1. ## ffs algorithm

I have code, which works, to find the most significant bit set in an unsigned
int. It's an ffs clone for systems without the non-standard libc ffs().
Our other "bit" code uses bit twiddling and is fast. This one algorithm is
about 300% slower. It's also slow on the boxes that do have it as part the math library
version from libc.

Since ffs is part of libc on only some of our boxes, and we need it everywhere, I
reverse engineered it and got:

Code:
```    int
ffs(unsigned int value)
int exponent=floor(log2((double) value));
return  exponent+1;
}```

After googling I got, among other things (from D Neto) some
promising code, or so it seemed.

Code:
```ffs1(register unsigned int value)
{
int i=0;
value |= value>>1;
value |= value>>2;
value |= value>>4;
value |= value>>8;
value |= value>>16;
value ^= (value>>1);
while(value)
{
value=value>>1;
i++;
}
return i;
}```
Another try by me:
Code:
```int ffs2(register unsigned int value){
register int i=0;
if(value)
for(i=1;~value&1;value=value>>1,++i);
return i;
}```
Profile says for 104,000,000 iterations ffs1() was 35% slower the ffs with math.
ffs2() is about 5% faster than ffs() for the same test. -- not really significant.

What am I missing?

ffs() is part of the critical path in new code and needs improvement. Suggestions,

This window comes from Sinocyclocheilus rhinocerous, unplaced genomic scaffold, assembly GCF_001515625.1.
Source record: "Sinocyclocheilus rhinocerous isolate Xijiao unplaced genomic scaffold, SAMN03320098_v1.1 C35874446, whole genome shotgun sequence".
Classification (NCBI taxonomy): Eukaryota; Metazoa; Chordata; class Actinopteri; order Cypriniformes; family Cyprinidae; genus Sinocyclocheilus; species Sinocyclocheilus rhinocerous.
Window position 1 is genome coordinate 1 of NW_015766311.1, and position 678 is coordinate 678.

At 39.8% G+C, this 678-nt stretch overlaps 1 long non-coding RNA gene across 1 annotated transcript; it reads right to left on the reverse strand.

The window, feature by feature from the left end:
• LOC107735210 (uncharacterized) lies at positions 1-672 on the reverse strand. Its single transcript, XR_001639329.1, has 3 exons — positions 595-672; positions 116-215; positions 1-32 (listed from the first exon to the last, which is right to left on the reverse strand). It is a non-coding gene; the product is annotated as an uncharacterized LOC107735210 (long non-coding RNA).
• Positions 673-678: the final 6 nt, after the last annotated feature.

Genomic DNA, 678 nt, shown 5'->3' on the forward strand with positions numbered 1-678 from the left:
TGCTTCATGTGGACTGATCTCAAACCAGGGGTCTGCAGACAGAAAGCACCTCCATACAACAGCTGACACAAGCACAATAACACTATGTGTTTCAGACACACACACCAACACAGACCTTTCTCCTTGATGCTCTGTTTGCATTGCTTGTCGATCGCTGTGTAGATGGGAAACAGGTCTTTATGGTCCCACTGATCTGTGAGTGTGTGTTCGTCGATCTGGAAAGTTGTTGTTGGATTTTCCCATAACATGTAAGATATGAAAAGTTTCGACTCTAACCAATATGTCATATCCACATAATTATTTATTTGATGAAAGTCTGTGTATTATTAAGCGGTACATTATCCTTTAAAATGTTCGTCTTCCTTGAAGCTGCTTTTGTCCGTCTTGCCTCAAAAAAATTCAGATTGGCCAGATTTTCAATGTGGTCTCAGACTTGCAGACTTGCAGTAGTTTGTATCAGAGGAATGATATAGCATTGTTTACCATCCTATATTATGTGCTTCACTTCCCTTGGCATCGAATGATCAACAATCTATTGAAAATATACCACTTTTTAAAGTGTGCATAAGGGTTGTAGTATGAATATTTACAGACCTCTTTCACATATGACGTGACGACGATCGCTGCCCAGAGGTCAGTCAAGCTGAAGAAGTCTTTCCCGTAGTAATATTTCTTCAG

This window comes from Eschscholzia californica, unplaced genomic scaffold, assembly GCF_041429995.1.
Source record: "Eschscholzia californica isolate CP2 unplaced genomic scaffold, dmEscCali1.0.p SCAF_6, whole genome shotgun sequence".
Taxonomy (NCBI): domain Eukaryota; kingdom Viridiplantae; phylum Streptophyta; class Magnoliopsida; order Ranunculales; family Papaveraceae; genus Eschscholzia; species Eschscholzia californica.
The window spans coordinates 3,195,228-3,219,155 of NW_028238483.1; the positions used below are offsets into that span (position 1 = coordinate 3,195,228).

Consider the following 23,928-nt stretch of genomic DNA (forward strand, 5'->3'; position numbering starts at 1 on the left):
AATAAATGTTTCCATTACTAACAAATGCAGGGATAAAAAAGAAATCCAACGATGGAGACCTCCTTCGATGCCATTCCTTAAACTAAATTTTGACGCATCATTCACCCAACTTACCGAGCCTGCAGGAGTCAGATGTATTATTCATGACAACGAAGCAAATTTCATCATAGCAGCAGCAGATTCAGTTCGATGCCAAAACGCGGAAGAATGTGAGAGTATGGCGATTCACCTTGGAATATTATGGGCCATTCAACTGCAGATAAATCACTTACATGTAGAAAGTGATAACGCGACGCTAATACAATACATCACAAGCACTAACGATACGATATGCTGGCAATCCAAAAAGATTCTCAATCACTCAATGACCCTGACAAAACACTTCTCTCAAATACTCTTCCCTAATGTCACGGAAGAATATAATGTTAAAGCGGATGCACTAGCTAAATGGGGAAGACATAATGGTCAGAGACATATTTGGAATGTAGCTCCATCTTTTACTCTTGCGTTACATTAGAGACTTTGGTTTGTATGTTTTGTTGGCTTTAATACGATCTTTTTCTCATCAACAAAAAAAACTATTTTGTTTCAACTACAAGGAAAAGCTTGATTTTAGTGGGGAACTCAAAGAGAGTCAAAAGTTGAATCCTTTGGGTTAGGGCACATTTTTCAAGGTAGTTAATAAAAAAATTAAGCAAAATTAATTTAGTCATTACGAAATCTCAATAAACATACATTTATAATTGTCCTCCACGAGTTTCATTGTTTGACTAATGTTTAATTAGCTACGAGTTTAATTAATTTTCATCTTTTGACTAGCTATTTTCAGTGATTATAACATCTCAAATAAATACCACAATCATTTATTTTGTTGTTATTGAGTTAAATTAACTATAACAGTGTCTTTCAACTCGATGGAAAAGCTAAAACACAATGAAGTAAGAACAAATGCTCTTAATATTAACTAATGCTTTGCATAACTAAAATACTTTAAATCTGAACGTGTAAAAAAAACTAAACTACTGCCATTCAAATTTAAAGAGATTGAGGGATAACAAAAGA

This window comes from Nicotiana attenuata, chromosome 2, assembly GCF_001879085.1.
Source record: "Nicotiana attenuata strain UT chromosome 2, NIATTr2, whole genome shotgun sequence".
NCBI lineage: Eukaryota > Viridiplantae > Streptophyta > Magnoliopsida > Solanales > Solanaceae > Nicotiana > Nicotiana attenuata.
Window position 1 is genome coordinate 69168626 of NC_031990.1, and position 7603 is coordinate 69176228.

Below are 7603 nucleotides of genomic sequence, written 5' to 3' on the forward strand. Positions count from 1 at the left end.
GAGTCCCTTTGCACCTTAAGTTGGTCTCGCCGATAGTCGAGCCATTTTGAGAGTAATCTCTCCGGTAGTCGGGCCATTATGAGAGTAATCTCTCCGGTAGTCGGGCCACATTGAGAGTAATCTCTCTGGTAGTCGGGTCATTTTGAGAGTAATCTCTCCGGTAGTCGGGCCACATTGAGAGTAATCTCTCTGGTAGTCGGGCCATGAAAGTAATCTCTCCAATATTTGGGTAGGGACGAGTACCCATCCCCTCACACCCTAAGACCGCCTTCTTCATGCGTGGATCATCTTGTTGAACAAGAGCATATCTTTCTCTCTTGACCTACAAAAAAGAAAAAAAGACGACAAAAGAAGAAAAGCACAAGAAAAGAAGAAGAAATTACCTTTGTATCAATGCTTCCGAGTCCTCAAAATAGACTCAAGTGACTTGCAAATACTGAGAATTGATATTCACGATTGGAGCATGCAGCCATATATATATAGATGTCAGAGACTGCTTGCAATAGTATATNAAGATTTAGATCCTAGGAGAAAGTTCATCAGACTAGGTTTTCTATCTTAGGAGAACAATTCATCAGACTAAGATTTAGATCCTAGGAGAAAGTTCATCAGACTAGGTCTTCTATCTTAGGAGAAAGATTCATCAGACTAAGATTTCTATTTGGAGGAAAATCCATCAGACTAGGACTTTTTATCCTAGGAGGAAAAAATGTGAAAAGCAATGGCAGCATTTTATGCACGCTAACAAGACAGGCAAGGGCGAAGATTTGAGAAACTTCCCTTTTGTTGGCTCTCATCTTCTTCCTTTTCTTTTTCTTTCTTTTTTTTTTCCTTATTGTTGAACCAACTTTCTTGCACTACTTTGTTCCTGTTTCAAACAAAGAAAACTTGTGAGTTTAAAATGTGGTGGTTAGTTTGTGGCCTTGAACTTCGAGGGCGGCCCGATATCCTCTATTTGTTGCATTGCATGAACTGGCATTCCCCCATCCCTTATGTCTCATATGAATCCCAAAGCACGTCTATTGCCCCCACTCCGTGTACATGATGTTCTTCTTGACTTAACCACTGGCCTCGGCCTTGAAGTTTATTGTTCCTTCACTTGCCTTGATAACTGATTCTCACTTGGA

changes, other algorithms?

Thanks.

2. I'm not familiar with ffs, so I don't know how that might compare to some of the things here. One thing I do notice is that I don't get the same result with ffs1 as I do with ffs2. [EDIT]Well I guess they do if only one bit is set in the value.

Look at my first reply, and use the same technique to compare against powers of two to home in on the highest set bit.
Should only take 5 comparisons for any 32 bit number.

4. Intel has assembly instructions bsr and bsf.

5. Thanks guys.

Bithack page I remember from years ago - good link.

asm won't work -- too many platforms

Salem's approach worked the most efficiently.

Thanks. We have an old app that creates bit-encoded data and we have to ffs on 32 bit longs... way too many times. Otherwise it would not be an issue, and I'd let the compiler work it out. Run-time is now way less than 24 hours for a daily job, kind of an elementary requirement.